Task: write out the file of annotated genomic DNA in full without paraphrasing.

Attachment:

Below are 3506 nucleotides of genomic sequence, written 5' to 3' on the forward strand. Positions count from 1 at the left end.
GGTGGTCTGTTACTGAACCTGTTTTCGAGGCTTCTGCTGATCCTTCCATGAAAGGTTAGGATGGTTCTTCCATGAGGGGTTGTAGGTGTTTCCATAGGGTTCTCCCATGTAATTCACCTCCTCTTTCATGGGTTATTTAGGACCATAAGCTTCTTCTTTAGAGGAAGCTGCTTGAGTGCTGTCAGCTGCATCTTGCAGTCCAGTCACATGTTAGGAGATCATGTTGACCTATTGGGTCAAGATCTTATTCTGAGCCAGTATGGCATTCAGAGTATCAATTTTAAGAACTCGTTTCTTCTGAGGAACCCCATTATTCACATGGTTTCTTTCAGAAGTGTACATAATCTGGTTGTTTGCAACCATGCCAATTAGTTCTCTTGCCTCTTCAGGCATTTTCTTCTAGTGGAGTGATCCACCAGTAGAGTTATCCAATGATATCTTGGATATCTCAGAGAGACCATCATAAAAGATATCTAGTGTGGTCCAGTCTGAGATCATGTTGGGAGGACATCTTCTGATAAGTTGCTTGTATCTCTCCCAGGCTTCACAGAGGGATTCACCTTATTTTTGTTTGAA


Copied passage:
Below are 3506 nucleotides of genomic sequence, written 5' to 3' on the forward strand. Positions count from 1 at the left end.
GGTGGTCTGTTACTGAACCTGTTTTCGAGGCTTCTGCTGATCCTTCCATGAAAGGTTAGGATGGTTCTTCCATGAGGGGTTGTAGGTGTTTCCATAGGGTTCTCCCATGTAATTCACCTCCTCTTTCATGGGTTATTTAGGACCATAAGCTTCTTCTTTAGAGGAAGCTGCTTGAGTGCTGTCAGCTGCATCTTGCAGTCCAGTCACATGTTAGGAGATCATGTTGACCTATTGGGTCAAGATCTTATTCTGAGCCAGTATGGCATTCAGAGTATCAATTTTAAGAACTCGTTTCTTCTGAGGAACCCCATTATTCACATGGTTTCTTTCAGAAGTGTACATAATCTGGTTGTTTGCAACCATGCCAATTAGTTCTCTTGCCTCTTCAGGCATTTTCTTCTAGTGGAGTGATCCACCAGTAGAGTTATCCAATGATATCTTGGATATCTCAGAGAGACCATCATAAAAGATATCTAGTGTGGTCCAGTCTGAGATCATGTTGGGAGGACATCTTCTGATAAGTTGCTTGTATCTCTCCCAGGCTTCACAGAGGGATTCACCTTATTTTTGTTTGAA